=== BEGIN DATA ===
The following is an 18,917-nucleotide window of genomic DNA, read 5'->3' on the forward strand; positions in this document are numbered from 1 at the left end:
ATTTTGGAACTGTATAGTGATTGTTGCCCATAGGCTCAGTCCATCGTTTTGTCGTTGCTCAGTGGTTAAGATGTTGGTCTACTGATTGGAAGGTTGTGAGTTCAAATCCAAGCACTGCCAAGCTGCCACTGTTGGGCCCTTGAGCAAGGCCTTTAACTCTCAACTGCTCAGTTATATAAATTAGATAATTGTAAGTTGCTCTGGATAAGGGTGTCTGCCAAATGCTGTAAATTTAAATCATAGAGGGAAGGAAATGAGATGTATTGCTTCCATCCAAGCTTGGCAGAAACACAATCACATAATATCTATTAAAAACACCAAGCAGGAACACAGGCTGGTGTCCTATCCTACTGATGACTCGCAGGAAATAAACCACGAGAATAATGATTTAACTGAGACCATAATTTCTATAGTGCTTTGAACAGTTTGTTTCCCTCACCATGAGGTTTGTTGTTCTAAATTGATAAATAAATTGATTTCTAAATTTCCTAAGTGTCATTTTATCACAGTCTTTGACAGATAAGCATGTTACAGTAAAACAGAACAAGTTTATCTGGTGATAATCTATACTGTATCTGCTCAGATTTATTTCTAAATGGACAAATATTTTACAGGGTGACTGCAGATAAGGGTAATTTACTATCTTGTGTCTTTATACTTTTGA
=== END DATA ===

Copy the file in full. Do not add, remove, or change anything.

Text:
The following is an 18,917-nucleotide window of genomic DNA, read 5'->3' on the forward strand; positions in this document are numbered from 1 at the left end:
ATTTTGGAACTGTATAGTGATTGTTGCCCATAGGCTCAGTCCATCGTTTTGTCGTTGCTCAGTGGTTAAGATGTTGGTCTACTGATTGGAAGGTTGTGAGTTCAAATCCAAGCACTGCCAAGCTGCCACTGTTGGGCCCTTGAGCAAGGCCTTTAACTCTCAACTGCTCAGTTATATAAATTAGATAATTGTAAGTTGCTCTGGATAAGGGTGTCTGCCAAATGCTGTAAATTTAAATCATAGAGGGAAGGAAATGAGATGTATTGCTTCCATCCAAGCTTGGCAGAAACACAATCACATAATATCTATTAAAAACACCAAGCAGGAACACAGGCTGGTGTCCTATCCTACTGATGACTCGCAGGAAATAAACCACGAGAATAATGATTTAACTGAGACCATAATTTCTATAGTGCTTTGAACAGTTTGTTTCCCTCACCATGAGGTTTGTTGTTCTAAATTGATAAATAAATTGATTTCTAAATTTCCTAAGTGTCATTTTATCACAGTCTTTGACAGATAAGCATGTTACAGTAAAACAGAACAAGTTTATCTGGTGATAATCTATACTGTATCTGCTCAGATTTATTTCTAAATGGACAAATATTTTACAGGGTGACTGCAGATAAGGGTAATTTACTATCTTGTGTCTTTATACTTTTGA